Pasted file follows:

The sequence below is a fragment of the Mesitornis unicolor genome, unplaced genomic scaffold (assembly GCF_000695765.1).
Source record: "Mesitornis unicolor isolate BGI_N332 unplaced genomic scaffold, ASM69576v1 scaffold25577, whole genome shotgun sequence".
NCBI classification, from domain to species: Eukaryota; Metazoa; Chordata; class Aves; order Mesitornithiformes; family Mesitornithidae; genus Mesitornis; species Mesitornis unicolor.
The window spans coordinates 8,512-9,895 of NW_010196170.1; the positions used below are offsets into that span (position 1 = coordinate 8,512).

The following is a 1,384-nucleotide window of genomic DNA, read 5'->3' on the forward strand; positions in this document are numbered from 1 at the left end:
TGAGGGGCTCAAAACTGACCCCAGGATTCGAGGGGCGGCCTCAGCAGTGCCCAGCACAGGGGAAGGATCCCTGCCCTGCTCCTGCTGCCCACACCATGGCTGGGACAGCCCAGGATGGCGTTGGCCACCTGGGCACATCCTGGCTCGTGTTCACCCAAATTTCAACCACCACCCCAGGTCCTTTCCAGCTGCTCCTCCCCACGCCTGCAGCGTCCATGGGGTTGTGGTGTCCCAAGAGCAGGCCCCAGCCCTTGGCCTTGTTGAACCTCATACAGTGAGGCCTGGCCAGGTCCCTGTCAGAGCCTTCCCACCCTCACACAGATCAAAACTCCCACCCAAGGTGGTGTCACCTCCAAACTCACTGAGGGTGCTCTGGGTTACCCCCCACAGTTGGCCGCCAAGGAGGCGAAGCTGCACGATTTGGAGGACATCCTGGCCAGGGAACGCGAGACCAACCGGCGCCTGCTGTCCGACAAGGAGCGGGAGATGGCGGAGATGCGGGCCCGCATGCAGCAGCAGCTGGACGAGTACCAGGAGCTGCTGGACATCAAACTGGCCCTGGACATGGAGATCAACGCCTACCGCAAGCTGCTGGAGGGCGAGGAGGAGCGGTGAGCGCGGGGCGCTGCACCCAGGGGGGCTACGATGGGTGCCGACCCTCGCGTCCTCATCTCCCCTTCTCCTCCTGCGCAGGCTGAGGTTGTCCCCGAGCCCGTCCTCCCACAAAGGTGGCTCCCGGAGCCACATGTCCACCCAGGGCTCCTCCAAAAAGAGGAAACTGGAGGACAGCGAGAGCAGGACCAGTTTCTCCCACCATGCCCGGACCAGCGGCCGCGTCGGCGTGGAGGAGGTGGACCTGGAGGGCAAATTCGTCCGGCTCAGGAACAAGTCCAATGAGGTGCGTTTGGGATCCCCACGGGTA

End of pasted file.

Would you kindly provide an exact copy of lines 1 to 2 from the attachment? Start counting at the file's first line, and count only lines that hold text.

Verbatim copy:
The sequence below is a fragment of the Mesitornis unicolor genome, unplaced genomic scaffold (assembly GCF_000695765.1).
Source record: "Mesitornis unicolor isolate BGI_N332 unplaced genomic scaffold, ASM69576v1 scaffold25577, whole genome shotgun sequence".